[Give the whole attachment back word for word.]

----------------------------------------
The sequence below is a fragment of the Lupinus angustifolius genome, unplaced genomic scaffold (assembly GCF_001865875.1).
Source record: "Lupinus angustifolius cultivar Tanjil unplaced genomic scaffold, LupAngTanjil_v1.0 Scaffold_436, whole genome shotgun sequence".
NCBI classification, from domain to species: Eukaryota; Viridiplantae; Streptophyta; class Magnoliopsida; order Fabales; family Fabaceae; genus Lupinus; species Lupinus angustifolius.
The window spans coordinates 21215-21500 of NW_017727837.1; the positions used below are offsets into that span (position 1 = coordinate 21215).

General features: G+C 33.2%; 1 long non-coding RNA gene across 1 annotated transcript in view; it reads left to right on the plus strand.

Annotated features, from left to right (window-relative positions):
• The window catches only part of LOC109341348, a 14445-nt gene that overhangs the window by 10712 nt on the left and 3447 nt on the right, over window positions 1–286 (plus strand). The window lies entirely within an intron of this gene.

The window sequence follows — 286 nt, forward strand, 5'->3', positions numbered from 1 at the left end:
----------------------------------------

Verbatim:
The sequence below is a fragment of the Lupinus angustifolius genome, unplaced genomic scaffold (assembly GCF_001865875.1).
Source record: "Lupinus angustifolius cultivar Tanjil unplaced genomic scaffold, LupAngTanjil_v1.0 Scaffold_436, whole genome shotgun sequence".
NCBI classification, from domain to species: Eukaryota; Viridiplantae; Streptophyta; class Magnoliopsida; order Fabales; family Fabaceae; genus Lupinus; species Lupinus angustifolius.
The window spans coordinates 21215-21500 of NW_017727837.1; the positions used below are offsets into that span (position 1 = coordinate 21215).

General features: G+C 33.2%; 1 long non-coding RNA gene across 1 annotated transcript in view; it reads left to right on the plus strand.

Annotated features, from left to right (window-relative positions):
• The window catches only part of LOC109341348, a 14445-nt gene that overhangs the window by 10712 nt on the left and 3447 nt on the right, over window positions 1–286 (plus strand). The window lies entirely within an intron of this gene.

The window sequence follows — 286 nt, forward strand, 5'->3', positions numbered from 1 at the left end: